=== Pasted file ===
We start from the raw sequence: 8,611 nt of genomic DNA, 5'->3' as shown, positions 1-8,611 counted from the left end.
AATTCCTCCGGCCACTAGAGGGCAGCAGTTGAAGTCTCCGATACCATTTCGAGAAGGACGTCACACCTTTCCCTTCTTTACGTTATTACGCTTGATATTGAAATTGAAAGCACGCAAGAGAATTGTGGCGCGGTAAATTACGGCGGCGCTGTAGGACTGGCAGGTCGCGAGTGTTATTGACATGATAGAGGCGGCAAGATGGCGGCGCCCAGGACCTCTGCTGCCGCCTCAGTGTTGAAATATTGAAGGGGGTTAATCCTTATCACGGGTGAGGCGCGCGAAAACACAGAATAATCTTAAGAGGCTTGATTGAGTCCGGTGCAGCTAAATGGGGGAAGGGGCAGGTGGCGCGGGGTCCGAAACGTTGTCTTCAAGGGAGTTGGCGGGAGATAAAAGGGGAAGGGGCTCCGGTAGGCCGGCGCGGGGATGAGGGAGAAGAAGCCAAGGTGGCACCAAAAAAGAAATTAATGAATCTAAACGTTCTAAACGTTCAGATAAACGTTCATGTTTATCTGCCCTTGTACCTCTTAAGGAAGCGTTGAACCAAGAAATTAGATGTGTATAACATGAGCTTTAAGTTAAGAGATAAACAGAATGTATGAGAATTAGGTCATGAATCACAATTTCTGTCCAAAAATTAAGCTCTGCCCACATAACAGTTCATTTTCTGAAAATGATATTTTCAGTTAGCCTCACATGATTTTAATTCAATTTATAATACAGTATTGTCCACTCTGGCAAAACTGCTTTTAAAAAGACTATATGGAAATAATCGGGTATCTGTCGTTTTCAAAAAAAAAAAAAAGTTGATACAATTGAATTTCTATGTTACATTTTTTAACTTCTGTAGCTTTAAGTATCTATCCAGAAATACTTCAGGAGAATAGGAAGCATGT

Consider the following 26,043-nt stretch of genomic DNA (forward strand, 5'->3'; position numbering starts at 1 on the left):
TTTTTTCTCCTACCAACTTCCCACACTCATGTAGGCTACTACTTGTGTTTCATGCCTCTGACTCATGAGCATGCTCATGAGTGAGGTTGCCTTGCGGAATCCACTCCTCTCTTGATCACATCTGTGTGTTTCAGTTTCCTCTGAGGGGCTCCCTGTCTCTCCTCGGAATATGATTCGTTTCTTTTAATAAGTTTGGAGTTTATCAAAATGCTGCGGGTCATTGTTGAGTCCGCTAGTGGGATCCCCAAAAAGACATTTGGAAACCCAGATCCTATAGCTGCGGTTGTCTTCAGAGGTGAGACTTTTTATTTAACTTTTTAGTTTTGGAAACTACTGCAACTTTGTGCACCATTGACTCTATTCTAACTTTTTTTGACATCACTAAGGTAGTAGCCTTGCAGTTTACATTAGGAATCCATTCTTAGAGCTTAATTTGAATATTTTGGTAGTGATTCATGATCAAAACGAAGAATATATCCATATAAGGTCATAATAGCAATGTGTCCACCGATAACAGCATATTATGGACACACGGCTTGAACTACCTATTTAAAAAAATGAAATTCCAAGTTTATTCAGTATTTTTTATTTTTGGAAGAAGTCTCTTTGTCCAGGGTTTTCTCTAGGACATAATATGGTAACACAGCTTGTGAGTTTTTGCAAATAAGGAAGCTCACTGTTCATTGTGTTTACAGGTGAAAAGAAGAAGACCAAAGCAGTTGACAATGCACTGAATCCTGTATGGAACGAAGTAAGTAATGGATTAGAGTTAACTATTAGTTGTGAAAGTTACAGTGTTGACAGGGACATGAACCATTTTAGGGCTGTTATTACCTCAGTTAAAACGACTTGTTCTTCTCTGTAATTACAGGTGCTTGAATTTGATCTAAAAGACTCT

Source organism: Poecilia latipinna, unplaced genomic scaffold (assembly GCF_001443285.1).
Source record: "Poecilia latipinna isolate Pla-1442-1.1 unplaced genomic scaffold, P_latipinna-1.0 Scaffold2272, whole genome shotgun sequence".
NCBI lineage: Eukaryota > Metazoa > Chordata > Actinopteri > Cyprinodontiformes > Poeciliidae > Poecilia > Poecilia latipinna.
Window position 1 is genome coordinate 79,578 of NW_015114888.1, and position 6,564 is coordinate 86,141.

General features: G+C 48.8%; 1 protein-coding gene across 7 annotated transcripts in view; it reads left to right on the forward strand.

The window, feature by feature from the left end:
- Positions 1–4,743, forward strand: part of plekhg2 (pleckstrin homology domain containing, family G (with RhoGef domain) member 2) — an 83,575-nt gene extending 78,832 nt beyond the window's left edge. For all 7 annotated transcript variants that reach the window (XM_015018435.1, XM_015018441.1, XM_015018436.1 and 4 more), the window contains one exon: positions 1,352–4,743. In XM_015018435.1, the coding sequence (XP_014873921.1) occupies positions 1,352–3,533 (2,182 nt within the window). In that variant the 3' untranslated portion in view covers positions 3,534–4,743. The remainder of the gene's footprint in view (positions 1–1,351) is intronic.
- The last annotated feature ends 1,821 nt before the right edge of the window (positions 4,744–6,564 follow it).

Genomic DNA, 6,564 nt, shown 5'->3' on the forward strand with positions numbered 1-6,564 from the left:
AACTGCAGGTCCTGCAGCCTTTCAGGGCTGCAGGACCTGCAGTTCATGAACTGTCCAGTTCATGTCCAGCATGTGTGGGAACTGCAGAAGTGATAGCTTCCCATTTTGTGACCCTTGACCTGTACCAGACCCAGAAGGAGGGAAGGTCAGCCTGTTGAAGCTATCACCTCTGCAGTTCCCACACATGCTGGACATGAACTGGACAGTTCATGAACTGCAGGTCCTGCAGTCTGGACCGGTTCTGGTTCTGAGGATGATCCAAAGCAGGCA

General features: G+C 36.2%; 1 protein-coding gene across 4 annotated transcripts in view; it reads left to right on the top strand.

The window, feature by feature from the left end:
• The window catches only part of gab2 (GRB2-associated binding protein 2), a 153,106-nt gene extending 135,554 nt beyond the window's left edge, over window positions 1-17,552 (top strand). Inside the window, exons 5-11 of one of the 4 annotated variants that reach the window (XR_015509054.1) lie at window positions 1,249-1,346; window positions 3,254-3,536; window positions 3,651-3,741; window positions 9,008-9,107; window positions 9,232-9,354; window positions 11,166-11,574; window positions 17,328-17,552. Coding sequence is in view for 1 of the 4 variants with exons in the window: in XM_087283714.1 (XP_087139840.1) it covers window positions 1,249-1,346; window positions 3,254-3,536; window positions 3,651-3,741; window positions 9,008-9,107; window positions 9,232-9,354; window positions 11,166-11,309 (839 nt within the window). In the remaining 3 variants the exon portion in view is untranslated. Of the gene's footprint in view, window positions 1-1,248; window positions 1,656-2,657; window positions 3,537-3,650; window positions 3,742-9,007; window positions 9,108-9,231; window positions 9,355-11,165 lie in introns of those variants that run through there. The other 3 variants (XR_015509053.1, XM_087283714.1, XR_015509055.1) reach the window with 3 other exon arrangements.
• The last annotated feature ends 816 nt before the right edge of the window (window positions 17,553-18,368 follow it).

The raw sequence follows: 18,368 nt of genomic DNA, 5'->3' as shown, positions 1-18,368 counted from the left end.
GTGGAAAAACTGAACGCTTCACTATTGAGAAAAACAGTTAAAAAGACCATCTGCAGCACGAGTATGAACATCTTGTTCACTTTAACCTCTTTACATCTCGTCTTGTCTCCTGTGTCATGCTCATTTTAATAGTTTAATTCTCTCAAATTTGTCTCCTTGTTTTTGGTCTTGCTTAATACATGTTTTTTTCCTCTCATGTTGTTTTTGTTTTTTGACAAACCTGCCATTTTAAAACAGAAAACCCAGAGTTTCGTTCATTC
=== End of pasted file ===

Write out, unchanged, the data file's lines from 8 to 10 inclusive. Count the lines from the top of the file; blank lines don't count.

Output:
Window position 1 is genome coordinate 79,578 of NW_015114888.1, and position 6,564 is coordinate 86,141.

General features: G+C 48.8%; 1 protein-coding gene across 7 annotated transcripts in view; it reads left to right on the forward strand.

The window, feature by feature from the left end: